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Legislation would strengthen seatback safety standards

On Behalf of | Sep 2, 2020 | Motor Vehicle News |

The US Senate is working on a bill that could potentially save the lives of hundreds of children on US roadways from propelling seats due to a collision.

The bill, written and introduced by Senators Ed Markey and Richard Blumenthal, seeks to regulate the standards car manufacturers must use for the seatbacks in vehicles. Faulty seatbacks that collapse upon impact during an accident are responsible for killing at least 50 children per year on average.

This is a frightening prospect for parents who purchase a car thinking it’s a safe, reliable model. Something as insidious as a seat that collapses in a collision isn’t easily detectable, but it can take the life of a small child in an instant.

Too many years of ignoring the problem

Senator Markey has been working since 2015 to push automakers to upgrade their standards for seatbacks. Currently, the standard that is used, which dates back to the 1960s, is so lenient that a fold-out banquet-style chair could pass the test. Stricter regulations are not favored by car companies, but their lifesaving potential is one worth fighting for.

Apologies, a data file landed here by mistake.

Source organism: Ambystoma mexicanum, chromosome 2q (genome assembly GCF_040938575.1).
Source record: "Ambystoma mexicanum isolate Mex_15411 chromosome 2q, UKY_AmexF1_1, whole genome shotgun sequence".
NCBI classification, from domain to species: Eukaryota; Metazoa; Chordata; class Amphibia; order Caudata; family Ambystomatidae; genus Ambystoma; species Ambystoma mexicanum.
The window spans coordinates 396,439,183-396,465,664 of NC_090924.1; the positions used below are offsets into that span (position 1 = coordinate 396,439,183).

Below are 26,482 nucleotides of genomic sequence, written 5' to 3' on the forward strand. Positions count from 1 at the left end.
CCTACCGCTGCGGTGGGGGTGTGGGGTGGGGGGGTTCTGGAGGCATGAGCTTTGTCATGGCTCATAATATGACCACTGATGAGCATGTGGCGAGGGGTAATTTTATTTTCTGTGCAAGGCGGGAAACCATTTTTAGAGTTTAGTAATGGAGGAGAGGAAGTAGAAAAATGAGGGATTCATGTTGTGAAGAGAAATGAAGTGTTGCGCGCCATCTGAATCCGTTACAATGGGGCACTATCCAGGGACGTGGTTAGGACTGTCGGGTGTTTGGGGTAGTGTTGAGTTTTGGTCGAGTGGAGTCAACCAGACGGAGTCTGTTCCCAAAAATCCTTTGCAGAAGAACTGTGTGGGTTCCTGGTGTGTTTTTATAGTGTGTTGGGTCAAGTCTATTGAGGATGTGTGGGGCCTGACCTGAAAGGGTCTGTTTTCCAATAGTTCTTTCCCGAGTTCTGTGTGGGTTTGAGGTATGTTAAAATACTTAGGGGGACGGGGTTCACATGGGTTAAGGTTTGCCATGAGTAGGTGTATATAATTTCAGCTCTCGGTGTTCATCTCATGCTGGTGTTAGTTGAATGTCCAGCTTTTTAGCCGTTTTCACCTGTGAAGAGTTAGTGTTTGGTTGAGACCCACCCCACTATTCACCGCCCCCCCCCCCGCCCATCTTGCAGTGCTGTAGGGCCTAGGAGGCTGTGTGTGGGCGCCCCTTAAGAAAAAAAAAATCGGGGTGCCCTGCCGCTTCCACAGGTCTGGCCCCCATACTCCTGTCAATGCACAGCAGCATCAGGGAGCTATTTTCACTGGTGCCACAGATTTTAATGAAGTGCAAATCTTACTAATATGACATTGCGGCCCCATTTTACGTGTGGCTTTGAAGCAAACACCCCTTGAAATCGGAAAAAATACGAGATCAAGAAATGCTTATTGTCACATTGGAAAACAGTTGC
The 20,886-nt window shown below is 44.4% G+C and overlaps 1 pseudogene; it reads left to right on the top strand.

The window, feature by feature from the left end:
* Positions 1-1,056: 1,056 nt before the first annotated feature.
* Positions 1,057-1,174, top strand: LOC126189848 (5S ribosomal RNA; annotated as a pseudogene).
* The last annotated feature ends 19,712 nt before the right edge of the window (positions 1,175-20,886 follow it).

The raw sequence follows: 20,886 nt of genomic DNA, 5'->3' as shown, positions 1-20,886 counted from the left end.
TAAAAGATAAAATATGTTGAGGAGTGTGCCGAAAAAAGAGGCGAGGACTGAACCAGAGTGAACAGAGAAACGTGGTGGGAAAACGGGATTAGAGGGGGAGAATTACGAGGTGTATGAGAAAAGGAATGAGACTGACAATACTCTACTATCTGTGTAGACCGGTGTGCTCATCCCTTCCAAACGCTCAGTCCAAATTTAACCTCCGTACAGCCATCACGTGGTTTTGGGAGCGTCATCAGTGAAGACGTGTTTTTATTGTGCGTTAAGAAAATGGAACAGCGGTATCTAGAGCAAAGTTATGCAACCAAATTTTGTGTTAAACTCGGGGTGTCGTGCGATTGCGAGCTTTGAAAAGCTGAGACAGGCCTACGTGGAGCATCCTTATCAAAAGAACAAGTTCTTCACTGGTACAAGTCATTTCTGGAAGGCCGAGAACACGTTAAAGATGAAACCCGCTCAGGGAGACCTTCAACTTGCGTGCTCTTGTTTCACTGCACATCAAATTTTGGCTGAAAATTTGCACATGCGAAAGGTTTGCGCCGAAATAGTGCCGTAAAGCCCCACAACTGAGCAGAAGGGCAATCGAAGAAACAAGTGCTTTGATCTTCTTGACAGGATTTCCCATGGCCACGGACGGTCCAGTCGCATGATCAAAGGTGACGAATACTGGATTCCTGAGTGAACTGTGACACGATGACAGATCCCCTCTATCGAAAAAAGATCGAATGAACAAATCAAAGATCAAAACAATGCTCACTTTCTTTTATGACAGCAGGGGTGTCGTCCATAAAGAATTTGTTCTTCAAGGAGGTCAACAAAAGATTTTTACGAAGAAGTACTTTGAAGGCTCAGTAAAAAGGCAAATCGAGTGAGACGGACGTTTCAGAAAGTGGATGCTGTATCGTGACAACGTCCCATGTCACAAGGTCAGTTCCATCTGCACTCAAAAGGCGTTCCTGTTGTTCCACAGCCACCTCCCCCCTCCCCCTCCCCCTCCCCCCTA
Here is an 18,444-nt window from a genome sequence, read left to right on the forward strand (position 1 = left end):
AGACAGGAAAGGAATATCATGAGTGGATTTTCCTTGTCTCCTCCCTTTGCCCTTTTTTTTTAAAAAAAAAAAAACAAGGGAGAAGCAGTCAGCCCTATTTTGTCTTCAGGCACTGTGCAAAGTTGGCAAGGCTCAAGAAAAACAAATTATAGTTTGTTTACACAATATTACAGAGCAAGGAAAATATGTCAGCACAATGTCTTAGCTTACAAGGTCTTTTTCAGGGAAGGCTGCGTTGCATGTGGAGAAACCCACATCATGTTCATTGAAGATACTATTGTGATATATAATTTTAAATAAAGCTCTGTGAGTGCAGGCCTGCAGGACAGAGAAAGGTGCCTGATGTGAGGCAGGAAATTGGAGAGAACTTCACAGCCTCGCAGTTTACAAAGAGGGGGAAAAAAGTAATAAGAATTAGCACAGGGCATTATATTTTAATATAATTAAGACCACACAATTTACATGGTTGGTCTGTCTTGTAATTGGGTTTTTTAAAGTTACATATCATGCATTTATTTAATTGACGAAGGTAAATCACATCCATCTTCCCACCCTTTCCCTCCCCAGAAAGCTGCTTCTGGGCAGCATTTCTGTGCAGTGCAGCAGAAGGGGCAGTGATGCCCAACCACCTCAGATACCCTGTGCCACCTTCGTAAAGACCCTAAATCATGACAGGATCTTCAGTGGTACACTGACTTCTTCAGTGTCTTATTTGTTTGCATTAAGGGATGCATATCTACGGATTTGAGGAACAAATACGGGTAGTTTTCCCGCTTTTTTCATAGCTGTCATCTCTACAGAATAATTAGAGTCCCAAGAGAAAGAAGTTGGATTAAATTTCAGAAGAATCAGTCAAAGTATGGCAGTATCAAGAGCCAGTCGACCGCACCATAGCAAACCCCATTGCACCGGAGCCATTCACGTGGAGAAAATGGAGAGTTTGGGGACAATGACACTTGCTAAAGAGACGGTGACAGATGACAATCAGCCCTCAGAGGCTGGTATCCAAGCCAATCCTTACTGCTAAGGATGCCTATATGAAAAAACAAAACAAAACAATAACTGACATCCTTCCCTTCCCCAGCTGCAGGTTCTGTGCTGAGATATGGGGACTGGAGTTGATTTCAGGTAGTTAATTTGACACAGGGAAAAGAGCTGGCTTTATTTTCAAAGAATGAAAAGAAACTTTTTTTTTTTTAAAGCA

This can affect almost every type of car make and model, meaning any car is at risk. Crash safety tests and investigations have revealed the prevalence of this fatal flaw as an ongoing issue, yet car manufacturers have never taken measures to update the standard.

A bill to save lives

The Modernizing Seatback Safety Act would require the National Highway Transportation Administration to take action and create higher standards within two years of the bill passing.

It would be a major victory for families of young children who are at risk in the event of an accident in their own vehicle.

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